The COVID-19 vaccine that we want to test in Africa is seen as “a drug meant to kill African women”. The public believes that such a vaccine should first be tested in countries with a high COVID-19 death toll such as France and Italy.

Politicians have side-lined and forgotten the first line of care in their response to COVID-19, a disease that will stay with us for a long time.’

Good sites to trawl

Two useful sites suggested by Teni Tayo:

The WATHI Covid-19 site is aggregating pieces on West Africa in particular, in English and French. Many of them are by outside organizations (eg World Bank, McKinsey, Reuters). Mix of African and non-African authors.

Africa’s a Country hosts essays that are largely broad brush political critiques from a left perspective (typical title: ‘How COVID-19 reveals the paradoxes of neoliberal logic’)

And thanks Catherine Kyobutungi for pointing me to The Conversation Africa site

Meanwhile, a first instalment from India:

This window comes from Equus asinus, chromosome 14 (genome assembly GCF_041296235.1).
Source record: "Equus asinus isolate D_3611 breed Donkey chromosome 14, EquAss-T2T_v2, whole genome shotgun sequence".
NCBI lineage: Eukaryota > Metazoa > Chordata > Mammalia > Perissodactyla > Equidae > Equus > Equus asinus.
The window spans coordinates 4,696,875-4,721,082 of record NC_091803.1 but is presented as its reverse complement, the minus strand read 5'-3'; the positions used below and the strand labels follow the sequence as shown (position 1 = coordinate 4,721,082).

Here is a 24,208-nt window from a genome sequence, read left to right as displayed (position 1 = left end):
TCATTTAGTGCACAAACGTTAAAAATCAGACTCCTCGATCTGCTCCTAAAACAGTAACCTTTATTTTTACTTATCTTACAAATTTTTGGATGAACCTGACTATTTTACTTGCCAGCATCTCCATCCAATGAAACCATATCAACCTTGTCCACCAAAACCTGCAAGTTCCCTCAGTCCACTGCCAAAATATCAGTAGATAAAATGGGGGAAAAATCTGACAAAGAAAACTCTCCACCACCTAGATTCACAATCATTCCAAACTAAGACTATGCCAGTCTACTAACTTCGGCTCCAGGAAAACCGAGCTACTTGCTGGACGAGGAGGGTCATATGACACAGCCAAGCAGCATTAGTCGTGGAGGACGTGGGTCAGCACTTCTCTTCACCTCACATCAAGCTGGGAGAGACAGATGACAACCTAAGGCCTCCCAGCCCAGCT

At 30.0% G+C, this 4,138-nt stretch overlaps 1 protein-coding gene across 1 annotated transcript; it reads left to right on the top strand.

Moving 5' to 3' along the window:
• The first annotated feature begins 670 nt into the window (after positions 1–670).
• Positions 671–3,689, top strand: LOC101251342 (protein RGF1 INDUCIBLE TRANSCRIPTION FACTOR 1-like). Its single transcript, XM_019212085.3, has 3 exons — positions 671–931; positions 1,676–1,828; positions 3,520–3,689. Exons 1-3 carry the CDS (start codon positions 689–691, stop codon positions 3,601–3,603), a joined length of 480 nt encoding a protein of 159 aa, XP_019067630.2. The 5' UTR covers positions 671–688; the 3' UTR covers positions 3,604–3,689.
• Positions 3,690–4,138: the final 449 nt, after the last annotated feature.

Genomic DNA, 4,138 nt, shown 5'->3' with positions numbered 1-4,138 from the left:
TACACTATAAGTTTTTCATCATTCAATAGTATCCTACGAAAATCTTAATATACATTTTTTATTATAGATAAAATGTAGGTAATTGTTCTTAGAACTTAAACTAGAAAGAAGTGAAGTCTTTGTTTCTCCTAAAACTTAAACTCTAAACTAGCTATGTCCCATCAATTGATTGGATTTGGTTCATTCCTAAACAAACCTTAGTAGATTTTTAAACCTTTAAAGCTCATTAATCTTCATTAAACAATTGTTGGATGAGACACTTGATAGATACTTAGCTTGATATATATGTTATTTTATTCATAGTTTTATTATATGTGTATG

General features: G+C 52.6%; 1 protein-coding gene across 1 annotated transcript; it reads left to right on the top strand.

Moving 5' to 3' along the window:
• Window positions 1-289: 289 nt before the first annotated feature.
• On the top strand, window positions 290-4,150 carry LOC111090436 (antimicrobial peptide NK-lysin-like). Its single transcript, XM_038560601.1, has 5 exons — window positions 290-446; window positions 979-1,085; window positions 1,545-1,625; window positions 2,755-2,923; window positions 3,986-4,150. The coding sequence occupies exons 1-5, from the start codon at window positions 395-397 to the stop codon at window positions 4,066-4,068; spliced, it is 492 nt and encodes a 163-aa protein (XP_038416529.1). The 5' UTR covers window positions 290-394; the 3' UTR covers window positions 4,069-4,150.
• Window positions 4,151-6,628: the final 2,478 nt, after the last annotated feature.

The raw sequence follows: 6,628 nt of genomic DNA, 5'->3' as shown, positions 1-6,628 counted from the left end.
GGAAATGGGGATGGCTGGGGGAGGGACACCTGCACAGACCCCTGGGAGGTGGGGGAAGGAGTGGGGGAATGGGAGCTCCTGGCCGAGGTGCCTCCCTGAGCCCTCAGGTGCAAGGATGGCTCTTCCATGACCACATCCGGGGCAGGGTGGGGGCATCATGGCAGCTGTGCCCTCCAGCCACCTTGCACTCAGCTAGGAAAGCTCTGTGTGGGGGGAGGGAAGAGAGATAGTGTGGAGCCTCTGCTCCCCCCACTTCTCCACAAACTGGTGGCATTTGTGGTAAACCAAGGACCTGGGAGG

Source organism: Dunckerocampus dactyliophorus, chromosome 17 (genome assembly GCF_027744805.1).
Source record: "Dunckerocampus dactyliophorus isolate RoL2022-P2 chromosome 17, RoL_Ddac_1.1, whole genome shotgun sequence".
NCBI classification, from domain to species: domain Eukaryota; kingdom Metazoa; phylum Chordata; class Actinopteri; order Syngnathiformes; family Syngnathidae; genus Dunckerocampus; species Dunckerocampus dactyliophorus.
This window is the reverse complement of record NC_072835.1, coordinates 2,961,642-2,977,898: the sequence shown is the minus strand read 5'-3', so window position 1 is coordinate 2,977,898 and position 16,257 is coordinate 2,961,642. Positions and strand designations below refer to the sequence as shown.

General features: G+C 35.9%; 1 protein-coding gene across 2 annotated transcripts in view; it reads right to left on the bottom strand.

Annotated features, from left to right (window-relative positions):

‘In India, these are difficult times for all of us, but even more so for my Adivasi neighbours. How many will we let starve or die in the name of preventing the further spread of the virus?’ Powerful piece from ‘Mukesh’ (not their real name) on Open Democracy

This blog archives the covid-relief efforts and other localisation initiatives coming up in response to the crisis across India.’ 

And then of course there’s Arundhati Roy’s extraordinary essay in the FT. Still the best thing I’ve read on Covid.

‘As an appalled world watched, India revealed herself in all her shame — her brutal, structural, social and economic inequality, her callous indifference to suffering.  The lockdown worked like a chemical experiment that suddenly illuminated hidden things. As shops, restaurants, factories and the construction industry shut down, as the wealthy and the middle classes enclosed themselves in gated colonies, our towns and megacities began to extrude their working-class citizens — their migrant workers — like so much unwanted accrual.’

Keep them coming please!

April 17, 2020
Duncan Green